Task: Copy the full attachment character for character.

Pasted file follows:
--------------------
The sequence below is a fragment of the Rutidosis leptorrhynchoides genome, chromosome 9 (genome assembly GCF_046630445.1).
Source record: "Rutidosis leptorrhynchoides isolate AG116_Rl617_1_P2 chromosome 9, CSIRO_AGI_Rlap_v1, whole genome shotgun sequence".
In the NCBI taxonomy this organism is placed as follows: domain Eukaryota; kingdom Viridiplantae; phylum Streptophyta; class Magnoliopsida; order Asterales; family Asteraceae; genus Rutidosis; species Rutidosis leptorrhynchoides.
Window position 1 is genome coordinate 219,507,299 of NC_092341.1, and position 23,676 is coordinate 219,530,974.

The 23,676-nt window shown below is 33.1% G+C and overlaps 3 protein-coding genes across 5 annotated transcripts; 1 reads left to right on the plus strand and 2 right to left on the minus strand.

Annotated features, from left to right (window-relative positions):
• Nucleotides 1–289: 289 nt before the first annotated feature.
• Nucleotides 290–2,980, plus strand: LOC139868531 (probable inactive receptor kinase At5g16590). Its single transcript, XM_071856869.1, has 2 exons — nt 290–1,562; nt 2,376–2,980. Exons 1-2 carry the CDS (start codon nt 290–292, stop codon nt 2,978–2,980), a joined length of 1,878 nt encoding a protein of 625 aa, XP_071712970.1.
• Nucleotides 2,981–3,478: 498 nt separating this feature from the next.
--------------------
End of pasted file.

The sequence below is a fragment of the Rutidosis leptorrhynchoides genome, chromosome 9 (genome assembly GCF_046630445.1).
Source record: "Rutidosis leptorrhynchoides isolate AG116_Rl617_1_P2 chromosome 9, CSIRO_AGI_Rlap_v1, whole genome shotgun sequence".
In the NCBI taxonomy this organism is placed as follows: domain Eukaryota; kingdom Viridiplantae; phylum Streptophyta; class Magnoliopsida; order Asterales; family Asteraceae; genus Rutidosis; species Rutidosis leptorrhynchoides.
Window position 1 is genome coordinate 219,507,299 of NC_092341.1, and position 23,676 is coordinate 219,530,974.

The 23,676-nt window shown below is 33.1% G+C and overlaps 3 protein-coding genes across 5 annotated transcripts; 1 reads left to right on the plus strand and 2 right to left on the minus strand.

Annotated features, from left to right (window-relative positions):
• Nucleotides 1–289: 289 nt before the first annotated feature.
• Nucleotides 290–2,980, plus strand: LOC139868531 (probable inactive receptor kinase At5g16590). Its single transcript, XM_071856869.1, has 2 exons — nt 290–1,562; nt 2,376–2,980. Exons 1-2 carry the CDS (start codon nt 290–292, stop codon nt 2,978–2,980), a joined length of 1,878 nt encoding a protein of 625 aa, XP_071712970.1.
• Nucleotides 2,981–3,478: 498 nt separating this feature from the next.